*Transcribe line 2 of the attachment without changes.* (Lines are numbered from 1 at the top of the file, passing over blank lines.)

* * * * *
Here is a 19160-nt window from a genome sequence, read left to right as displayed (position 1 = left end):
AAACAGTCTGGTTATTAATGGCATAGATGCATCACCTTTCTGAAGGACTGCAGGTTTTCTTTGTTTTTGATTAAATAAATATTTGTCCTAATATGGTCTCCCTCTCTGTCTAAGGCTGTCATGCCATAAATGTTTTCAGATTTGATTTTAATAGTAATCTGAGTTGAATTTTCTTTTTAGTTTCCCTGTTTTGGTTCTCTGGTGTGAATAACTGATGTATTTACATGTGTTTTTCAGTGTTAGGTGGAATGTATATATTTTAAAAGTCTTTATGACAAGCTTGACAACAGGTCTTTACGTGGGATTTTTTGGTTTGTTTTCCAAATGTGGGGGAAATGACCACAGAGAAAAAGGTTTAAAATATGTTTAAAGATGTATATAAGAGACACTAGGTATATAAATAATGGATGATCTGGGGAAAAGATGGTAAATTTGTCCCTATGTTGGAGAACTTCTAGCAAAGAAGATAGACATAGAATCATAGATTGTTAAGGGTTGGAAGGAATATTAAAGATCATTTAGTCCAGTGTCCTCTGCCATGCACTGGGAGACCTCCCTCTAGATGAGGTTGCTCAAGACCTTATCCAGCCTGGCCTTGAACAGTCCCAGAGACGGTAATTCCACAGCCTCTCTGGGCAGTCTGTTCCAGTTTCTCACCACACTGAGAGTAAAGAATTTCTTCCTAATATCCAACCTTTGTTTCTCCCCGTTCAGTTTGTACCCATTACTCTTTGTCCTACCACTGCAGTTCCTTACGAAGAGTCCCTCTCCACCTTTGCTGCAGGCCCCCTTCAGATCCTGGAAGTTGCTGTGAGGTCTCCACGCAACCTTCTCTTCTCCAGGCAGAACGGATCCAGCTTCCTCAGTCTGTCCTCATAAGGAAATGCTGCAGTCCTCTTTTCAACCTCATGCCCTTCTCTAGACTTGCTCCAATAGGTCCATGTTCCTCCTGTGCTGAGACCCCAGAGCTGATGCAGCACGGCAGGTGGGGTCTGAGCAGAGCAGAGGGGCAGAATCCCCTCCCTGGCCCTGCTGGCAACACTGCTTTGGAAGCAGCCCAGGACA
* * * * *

AAACAGTCTGGTTATTAATGGCATAGATGCATCACCTTTCTGAAGGACTGCAGGTTTTCTTTGTTTTTGATTAAATAAATATTTGTCCTAATATGGTCTCCCTCTCTGTCTAAGGCTGTCATGCCATAAATGTTTTCAGATTTGATTTTAATAGTAATCTGAGTTGAATTTTCTTTTTAGTTTCCCTGTTTTGGTTCTCTGGTGTGAATAACTGATGTATTTACATGTGTTTTTCAGTGTTAGGTGGAATGTATATATTTTAAAAGTCTTTATGACAAGCTTGACAACAGGTCTTTACGTGGGATTTTTTGGTTTGTTTTCCAAATGTGGGGGAAATGACCACAGAGAAAAAGGTTTAAAATATGTTTAAAGATGTATATAAGAGACACTAGGTATATAAATAATGGATGATCTGGGGAAAAGATGGTAAATTTGTCCCTATGTTGGAGAACTTCTAGCAAAGAAGATAGACATAGAATCATAGATTGTTAAGGGTTGGAAGGAATATTAAAGATCATTTAGTCCAGTGTCCTCTGCCATGCACTGGGAGACCTCCCTCTAGATGAGGTTGCTCAAGACCTTATCCAGCCTGGCCTTGAACAGTCCCAGAGACGGTAATTCCACAGCCTCTCTGGGCAGTCTGTTCCAGTTTCTCACCACACTGAGAGTAAAGAATTTCTTCCTAATATCCAACCTTTGTTTCTCCCCGTTCAGTTTGTACCCATTACTCTTTGTCCTACCACTGCAGTTCCTTACGAAGAGTCCCTCTCCACCTTTGCTGCAGGCCCCCTTCAGATCCTGGAAGTTGCTGTGAGGTCTCCACGCAACCTTCTCTTCTCCAGGCAGAACGGATCCAGCTTCCTCAGTCTGTCCTCATAAGGAAATGCTGCAGTCCTCTTTTCAACCTCATGCCCTTCTCTAGACTTGCTCCAATAGGTCCATGTTCCTCCTGTGCTGAGACCCCAGAGCTGATGCAGCACGGCAGGTGGGGTCTGAGCAGAGCAGAGGGGCAGAATCCCCTCCCTGGCCCTGCTGGCAACACTGCTTTGGAAGCAGCCCAGGACA